Korean cinema has seen its fair share of bizarre comedy but Collective Invention stands alone as the one of the weirdest. Take a man, turn him into a fish, add a stream of social satirical commentary and you’ll reel in the viewers…
Park Gu (Lee Kwang-soo) is a half man half fish mutation due to a new, experimental drug malfunction. Fish-man Gu is the figure of social satire in this hopeless black comedy where he is thrust into stardom only to be dragged back out again with a salty taste in his mouth. Due to his sinking financial situation, Gu decides to take part in a medical experiment for a meagre reward of 300,000 won (£170). The story begins with Sang-won (Lee Chun-hee) who is interning as a journalist. He takes it upon himself to uncover what truth lies behind the urban legend of the ‘fish man’. His suspicions lead him to interview “girlfriend”, Ju-jin (Park Bo-young), and he realises the myth is all too real. The media response to Park Gu is unfathomable and overnight, he becomes an idol. It isn’t long until Gu shows the world he is more human than they realise.
Collective Invention drives social issues into the narrative in the second half of the film featuring cultural concerns such as the rising rate of young unemployment and more importantly, the reality of cloning at the hands of scientist Hwang Woo-suk. The context in which these issues, and more, are addressed in such an abstract way, they sometimes seem to feel lost in the plot.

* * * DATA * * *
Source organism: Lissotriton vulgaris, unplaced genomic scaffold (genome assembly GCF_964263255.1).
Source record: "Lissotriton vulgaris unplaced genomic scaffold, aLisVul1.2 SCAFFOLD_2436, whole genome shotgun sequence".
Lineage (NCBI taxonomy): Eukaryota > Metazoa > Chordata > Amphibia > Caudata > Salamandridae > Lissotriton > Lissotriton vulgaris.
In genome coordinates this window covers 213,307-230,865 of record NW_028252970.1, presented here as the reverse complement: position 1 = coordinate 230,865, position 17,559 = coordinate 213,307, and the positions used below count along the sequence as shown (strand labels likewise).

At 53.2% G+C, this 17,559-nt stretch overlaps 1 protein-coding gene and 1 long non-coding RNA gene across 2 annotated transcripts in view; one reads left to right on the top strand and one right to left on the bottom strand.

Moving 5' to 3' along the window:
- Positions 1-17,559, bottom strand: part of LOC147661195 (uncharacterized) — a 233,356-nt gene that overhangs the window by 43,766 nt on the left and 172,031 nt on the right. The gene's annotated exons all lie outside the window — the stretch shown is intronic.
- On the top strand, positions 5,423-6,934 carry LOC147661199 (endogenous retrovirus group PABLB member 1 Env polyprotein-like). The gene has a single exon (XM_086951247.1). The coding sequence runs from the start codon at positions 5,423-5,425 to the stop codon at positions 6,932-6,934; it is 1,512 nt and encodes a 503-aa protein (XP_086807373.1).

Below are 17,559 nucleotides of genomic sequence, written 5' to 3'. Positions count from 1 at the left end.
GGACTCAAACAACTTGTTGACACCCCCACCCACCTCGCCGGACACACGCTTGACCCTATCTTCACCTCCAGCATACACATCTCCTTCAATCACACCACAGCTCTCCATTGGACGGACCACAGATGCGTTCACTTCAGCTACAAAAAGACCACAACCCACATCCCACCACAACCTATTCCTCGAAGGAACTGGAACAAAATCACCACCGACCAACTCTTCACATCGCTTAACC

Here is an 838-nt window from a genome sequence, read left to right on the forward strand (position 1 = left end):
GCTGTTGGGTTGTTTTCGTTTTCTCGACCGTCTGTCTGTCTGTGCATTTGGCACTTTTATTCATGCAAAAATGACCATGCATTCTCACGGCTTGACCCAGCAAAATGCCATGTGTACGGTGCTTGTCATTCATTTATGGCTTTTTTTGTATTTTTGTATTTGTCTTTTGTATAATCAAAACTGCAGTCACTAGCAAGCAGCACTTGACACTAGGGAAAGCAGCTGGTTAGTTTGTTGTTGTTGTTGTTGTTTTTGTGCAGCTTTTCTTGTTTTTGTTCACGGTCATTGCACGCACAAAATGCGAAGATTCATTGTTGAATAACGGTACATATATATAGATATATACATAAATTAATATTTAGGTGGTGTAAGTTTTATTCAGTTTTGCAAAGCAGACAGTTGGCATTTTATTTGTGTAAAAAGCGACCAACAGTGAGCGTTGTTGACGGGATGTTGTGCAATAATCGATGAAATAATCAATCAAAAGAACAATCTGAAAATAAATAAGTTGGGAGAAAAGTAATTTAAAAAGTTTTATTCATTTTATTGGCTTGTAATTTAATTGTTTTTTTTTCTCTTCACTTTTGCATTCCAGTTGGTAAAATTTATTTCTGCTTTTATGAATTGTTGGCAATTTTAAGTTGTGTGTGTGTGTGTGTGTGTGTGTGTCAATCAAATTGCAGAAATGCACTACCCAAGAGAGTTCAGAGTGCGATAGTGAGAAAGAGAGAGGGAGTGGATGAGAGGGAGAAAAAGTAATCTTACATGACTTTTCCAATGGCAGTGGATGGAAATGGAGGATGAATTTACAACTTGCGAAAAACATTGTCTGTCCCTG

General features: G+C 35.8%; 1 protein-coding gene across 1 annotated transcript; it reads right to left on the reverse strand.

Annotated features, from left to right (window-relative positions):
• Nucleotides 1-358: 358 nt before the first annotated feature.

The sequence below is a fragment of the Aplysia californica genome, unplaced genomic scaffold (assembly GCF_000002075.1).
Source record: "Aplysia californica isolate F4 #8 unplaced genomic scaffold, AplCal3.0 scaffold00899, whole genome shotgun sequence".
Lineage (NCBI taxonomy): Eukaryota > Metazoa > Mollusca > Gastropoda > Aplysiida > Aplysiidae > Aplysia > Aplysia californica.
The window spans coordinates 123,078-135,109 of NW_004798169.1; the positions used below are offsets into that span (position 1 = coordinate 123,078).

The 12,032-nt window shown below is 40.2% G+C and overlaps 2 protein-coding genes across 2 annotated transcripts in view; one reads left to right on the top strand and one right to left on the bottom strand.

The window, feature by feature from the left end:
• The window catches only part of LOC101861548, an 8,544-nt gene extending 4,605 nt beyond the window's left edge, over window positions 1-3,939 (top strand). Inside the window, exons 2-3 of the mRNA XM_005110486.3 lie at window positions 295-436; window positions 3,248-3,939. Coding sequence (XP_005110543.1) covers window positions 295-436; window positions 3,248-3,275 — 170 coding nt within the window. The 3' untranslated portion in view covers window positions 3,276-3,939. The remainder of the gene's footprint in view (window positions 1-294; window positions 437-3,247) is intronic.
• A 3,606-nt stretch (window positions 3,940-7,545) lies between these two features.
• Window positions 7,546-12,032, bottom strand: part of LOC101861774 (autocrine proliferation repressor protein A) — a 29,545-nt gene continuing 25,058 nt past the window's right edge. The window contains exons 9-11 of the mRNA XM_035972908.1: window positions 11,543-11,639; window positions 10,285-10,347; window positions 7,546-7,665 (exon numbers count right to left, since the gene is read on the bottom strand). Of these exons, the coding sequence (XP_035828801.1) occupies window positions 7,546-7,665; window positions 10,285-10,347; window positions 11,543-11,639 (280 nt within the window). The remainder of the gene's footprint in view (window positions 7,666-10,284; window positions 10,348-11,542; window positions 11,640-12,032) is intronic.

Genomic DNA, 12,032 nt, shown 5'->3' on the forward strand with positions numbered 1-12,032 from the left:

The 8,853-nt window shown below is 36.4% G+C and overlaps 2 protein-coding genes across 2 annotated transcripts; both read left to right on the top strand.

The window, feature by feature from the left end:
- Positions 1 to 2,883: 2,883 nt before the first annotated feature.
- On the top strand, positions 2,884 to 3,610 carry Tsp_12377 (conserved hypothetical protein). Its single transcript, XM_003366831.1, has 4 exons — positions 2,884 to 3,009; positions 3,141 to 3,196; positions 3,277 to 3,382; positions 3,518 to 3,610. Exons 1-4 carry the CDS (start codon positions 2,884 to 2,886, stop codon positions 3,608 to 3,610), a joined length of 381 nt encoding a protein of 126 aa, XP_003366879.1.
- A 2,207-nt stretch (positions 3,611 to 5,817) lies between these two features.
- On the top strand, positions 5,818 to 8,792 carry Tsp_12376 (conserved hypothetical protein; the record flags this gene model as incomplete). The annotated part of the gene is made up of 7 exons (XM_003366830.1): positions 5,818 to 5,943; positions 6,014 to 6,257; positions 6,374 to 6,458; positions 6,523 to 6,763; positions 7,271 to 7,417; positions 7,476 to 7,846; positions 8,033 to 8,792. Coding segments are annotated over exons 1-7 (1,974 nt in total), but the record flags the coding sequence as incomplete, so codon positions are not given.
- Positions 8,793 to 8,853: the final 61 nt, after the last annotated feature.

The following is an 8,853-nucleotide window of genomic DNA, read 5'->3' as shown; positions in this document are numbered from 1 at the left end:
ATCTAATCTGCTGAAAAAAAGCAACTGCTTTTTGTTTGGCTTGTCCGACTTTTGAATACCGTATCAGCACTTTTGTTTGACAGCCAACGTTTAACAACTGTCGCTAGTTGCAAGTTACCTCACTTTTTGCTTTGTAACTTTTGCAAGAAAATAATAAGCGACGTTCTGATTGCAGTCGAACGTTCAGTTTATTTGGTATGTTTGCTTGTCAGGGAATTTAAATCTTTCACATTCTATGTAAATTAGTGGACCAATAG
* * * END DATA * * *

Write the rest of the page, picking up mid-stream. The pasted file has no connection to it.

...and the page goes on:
Park Bo-young is no stranger to playing alongside mutated main characters as her infamous role in A Werewolf Boy (2012) is all too familiar. Her acting is commendable as she plays a feisty lead alongside fishy friend Park Gu. Running Man star, Kwang-soo, oozes natural comedic talent but suffocates under the weight of his over-sized fish head. His talent is wasted in the guise of a mutated fish but he doesn’t fail to deliver some brilliant scenes.
Collective Invention was hyped up to be one of the better films of 2015 and it became one of the very best as it featured in Toronto’s International Film Festival!
Director: Kwon Oh-Hwang
Cast: Lee Kwang-soo, Park Bo-young, Lee Chun-hee, Jang Gwang, Lee Byung-joon, Kim Hee-won.
Watch if you loved Castaway on the Moon.
Check out the trailer and prepare to be hooked… (fish puns over…)